“The ideal subject of totalitarian rule is not the convinced Nazi or the dedicated communist, but people for whom the distinction between fact and fiction, true and false, no longer exists.”
Born in Germany in 1906, Hannah Arendt fled Nazi Europe in 1941 and came to the United States where she spent the next three decades of her life teaching and writing. Publication of The Origins of Totalitarianism (1951), her examination of the regimes of Adolf Hitler and Joseph Stalin, and her philosophical masterwork The Human Condition (1958) established her as one of the world’s foremost political theorists. Arendt studied at various German universities. Including the University of Marburg where she worked with Martin Heidegger. She did her doctoral thesis on Saint Augustine at the University of Heidelberg under the direction of Karl Jaspers.
Following the rise of the Nazi Party in Germany, she left Germany in 1933 with her first husband Gunther Stern (a journalist, philosopher, and anti-nuclear activist who, faced with growing anti-Semitism, assumed the non-Jewish name of Anders so he could continue to publish). In Paris, Arendt investigated the French government’s anti-Semitic leanings and worked for Youth Aliyah, an organization that helped rescue Jewish children from Eastern Europe. She and her husband split up and both remarried, Ardent’s second husband, Heinrich Blücher, was also German but from a working-class Protestant family. A highly learned autodidact, he was a communist and an outspoken anti-Stalinist. The couple’s political activities landed them in a French concentration camp, from which they escaped and made their way to New York. Blücher taught at Bard College and the New School for Social Research. Arendt taught at various universities, including Princeton, the University of Chicago, as well as the New School.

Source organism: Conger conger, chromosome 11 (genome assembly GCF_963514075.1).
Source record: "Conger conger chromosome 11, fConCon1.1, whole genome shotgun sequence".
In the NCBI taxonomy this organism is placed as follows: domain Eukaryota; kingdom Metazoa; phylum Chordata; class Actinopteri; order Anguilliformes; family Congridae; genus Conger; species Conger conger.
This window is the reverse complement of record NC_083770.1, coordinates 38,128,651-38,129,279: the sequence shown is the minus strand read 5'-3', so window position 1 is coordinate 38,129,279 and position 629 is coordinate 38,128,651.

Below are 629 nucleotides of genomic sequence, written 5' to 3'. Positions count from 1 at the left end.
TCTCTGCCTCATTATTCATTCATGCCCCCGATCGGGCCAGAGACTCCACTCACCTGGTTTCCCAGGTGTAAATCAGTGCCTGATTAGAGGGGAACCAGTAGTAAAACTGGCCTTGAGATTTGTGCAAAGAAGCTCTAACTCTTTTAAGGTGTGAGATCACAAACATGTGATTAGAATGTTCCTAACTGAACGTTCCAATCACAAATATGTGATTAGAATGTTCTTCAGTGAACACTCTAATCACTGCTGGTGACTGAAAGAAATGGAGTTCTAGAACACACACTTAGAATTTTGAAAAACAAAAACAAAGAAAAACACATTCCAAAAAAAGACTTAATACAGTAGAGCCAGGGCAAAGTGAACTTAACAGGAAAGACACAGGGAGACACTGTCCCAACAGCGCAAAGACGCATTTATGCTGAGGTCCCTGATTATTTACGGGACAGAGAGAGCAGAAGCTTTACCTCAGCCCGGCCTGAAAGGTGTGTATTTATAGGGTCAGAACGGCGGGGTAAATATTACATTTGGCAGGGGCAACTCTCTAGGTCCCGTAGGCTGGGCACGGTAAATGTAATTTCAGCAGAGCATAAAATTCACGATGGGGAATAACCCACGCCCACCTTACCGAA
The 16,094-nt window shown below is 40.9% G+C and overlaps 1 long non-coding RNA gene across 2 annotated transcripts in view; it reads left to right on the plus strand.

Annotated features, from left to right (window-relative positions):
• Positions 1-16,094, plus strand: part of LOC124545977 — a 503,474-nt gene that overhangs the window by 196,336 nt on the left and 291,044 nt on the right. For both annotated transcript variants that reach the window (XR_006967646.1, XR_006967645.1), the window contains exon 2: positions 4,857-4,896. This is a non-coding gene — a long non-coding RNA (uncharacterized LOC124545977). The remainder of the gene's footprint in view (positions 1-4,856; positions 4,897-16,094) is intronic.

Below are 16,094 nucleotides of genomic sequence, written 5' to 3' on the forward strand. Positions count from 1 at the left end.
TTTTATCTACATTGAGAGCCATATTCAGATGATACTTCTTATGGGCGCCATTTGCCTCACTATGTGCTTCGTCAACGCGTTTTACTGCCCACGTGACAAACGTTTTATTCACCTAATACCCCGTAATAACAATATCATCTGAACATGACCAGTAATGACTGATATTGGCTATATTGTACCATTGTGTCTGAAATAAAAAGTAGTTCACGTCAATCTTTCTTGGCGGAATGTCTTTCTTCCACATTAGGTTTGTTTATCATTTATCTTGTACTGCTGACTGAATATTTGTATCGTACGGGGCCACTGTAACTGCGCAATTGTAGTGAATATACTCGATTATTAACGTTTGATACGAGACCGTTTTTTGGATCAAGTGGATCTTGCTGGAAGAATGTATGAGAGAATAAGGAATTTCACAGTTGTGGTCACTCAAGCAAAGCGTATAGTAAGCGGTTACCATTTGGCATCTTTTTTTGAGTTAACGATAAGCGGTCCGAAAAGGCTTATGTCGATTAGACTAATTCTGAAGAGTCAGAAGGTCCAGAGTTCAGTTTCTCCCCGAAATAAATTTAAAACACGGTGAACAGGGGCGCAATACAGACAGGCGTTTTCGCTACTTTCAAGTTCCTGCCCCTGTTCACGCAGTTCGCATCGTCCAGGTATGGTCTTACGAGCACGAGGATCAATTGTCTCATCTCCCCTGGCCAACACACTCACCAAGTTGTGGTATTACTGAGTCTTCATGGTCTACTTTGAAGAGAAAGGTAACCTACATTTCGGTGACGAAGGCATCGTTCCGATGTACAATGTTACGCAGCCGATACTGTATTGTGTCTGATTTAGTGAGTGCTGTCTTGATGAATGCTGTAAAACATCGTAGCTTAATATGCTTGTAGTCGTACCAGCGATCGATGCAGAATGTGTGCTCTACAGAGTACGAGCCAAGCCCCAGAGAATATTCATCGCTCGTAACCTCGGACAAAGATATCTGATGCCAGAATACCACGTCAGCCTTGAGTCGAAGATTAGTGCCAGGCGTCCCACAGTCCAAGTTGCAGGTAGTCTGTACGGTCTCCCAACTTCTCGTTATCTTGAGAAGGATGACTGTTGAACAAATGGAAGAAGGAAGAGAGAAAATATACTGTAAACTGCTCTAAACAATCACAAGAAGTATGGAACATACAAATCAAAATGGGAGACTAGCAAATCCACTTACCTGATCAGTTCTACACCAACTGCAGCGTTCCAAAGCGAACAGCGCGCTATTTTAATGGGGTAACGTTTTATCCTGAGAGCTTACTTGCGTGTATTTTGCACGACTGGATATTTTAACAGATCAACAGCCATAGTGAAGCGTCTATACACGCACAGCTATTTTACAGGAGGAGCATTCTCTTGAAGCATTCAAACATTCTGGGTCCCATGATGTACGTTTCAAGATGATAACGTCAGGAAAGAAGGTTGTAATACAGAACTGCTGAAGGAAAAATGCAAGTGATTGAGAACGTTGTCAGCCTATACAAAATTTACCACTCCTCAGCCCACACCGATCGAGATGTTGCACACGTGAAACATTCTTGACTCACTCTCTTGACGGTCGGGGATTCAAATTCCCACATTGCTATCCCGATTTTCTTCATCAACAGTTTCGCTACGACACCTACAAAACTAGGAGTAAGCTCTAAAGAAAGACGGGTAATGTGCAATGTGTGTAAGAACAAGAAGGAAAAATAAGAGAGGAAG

In addition to books and countless scholarly articles, Arendt wrote for The New Yorker magazine. In 1961, she was dispatched by the magazine to Israel to cover the trial of the infamous Nazi war criminal Adolf Eichmann. In a much-maligned and often-misunderstood five-part series (later republished as a book), Arendt argued that the man who oversaw the mass deportation of Jews to ghettos and extermination camps was neither a sociopath nor a fanatic motivated by ideology, as some people believed. He was also not, as he argued in his defense, a pawn following orders over which he had no control. Arendt saw Eichmann as an average, unexceptional person who was motivated by ordinary personal ambition, which was at once “monstrous” and yet “terrifyingly normal.” The “banality of evil” is that acts as horrific as those that took place during the Holocaust can happen because of people’s stupidity, their failure to think.
Arendt’s final major work on the nature of human thought, incomplete at the time of her death in 1975, was published posthumously in 1978 as The Life of the Mind.In 2012, Arendt’s life and controversial writing were the subject of a German film, Hannah Arendt, written and directed by Margarethe von Trotta.